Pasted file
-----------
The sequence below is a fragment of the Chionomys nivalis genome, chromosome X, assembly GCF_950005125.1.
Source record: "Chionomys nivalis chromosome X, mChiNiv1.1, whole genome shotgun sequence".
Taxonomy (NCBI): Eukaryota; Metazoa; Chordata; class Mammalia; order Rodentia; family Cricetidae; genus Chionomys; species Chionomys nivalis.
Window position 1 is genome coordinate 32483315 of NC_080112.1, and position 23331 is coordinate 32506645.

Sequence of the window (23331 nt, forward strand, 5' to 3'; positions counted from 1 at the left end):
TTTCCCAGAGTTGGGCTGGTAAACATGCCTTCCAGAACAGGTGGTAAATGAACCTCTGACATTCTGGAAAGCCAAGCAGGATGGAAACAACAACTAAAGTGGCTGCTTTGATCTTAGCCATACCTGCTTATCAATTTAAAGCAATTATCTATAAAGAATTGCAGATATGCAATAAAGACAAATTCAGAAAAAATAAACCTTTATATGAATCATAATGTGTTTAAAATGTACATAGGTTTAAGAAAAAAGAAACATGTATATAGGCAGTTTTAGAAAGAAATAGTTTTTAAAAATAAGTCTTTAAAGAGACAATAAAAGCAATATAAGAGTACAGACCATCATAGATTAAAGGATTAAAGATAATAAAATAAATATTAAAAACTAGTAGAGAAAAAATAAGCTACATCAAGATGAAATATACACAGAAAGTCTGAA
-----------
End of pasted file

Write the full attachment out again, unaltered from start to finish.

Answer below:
The sequence below is a fragment of the Chionomys nivalis genome, chromosome X, assembly GCF_950005125.1.
Source record: "Chionomys nivalis chromosome X, mChiNiv1.1, whole genome shotgun sequence".
Taxonomy (NCBI): Eukaryota; Metazoa; Chordata; class Mammalia; order Rodentia; family Cricetidae; genus Chionomys; species Chionomys nivalis.
Window position 1 is genome coordinate 32483315 of NC_080112.1, and position 23331 is coordinate 32506645.

Sequence of the window (23331 nt, forward strand, 5' to 3'; positions counted from 1 at the left end):
TTTCCCAGAGTTGGGCTGGTAAACATGCCTTCCAGAACAGGTGGTAAATGAACCTCTGACATTCTGGAAAGCCAAGCAGGATGGAAACAACAACTAAAGTGGCTGCTTTGATCTTAGCCATACCTGCTTATCAATTTAAAGCAATTATCTATAAAGAATTGCAGATATGCAATAAAGACAAATTCAGAAAAAATAAACCTTTATATGAATCATAATGTGTTTAAAATGTACATAGGTTTAAGAAAAAAGAAACATGTATATAGGCAGTTTTAGAAAGAAATAGTTTTTAAAAATAAGTCTTTAAAGAGACAATAAAAGCAATATAAGAGTACAGACCATCATAGATTAAAGGATTAAAGATAATAAAATAAATATTAAAAACTAGTAGAGAAAAAATAAGCTACATCAAGATGAAATATACACAGAAAGTCTGAA